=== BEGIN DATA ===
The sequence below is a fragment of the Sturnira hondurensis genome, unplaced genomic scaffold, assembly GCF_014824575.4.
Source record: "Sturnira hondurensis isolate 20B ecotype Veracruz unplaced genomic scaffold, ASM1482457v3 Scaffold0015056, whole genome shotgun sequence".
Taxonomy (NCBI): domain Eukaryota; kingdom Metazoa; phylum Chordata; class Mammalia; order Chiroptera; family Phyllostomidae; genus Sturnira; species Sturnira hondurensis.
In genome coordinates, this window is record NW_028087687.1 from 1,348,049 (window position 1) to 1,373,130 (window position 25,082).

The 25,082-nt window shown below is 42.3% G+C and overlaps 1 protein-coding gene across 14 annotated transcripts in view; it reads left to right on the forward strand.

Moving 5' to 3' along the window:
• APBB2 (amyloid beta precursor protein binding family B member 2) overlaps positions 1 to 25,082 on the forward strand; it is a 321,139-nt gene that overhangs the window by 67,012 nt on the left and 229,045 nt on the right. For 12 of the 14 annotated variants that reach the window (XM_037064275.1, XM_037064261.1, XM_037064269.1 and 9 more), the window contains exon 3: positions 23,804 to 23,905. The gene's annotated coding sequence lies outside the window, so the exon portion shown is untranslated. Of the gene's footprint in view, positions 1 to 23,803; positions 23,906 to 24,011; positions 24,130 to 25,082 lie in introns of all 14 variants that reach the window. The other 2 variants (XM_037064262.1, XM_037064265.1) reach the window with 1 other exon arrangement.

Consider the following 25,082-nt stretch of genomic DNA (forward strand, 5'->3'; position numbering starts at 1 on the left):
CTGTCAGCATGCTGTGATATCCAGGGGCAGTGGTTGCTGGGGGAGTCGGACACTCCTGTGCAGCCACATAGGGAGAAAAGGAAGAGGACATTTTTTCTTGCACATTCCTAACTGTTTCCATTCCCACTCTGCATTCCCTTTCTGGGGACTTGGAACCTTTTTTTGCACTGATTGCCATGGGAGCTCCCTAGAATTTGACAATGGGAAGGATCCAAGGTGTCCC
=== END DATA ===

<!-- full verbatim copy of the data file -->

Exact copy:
The sequence below is a fragment of the Sturnira hondurensis genome, unplaced genomic scaffold, assembly GCF_014824575.4.
Source record: "Sturnira hondurensis isolate 20B ecotype Veracruz unplaced genomic scaffold, ASM1482457v3 Scaffold0015056, whole genome shotgun sequence".
Taxonomy (NCBI): domain Eukaryota; kingdom Metazoa; phylum Chordata; class Mammalia; order Chiroptera; family Phyllostomidae; genus Sturnira; species Sturnira hondurensis.
In genome coordinates, this window is record NW_028087687.1 from 1,348,049 (window position 1) to 1,373,130 (window position 25,082).

The 25,082-nt window shown below is 42.3% G+C and overlaps 1 protein-coding gene across 14 annotated transcripts in view; it reads left to right on the forward strand.

Moving 5' to 3' along the window:
• APBB2 (amyloid beta precursor protein binding family B member 2) overlaps positions 1 to 25,082 on the forward strand; it is a 321,139-nt gene that overhangs the window by 67,012 nt on the left and 229,045 nt on the right. For 12 of the 14 annotated variants that reach the window (XM_037064275.1, XM_037064261.1, XM_037064269.1 and 9 more), the window contains exon 3: positions 23,804 to 23,905. The gene's annotated coding sequence lies outside the window, so the exon portion shown is untranslated. Of the gene's footprint in view, positions 1 to 23,803; positions 23,906 to 24,011; positions 24,130 to 25,082 lie in introns of all 14 variants that reach the window. The other 2 variants (XM_037064262.1, XM_037064265.1) reach the window with 1 other exon arrangement.

Consider the following 25,082-nt stretch of genomic DNA (forward strand, 5'->3'; position numbering starts at 1 on the left):
CTGTCAGCATGCTGTGATATCCAGGGGCAGTGGTTGCTGGGGGAGTCGGACACTCCTGTGCAGCCACATAGGGAGAAAAGGAAGAGGACATTTTTTCTTGCACATTCCTAACTGTTTCCATTCCCACTCTGCATTCCCTTTCTGGGGACTTGGAACCTTTTTTTGCACTGATTGCCATGGGAGCTCCCTAGAATTTGACAATGGGAAGGATCCAAGGTGTCCC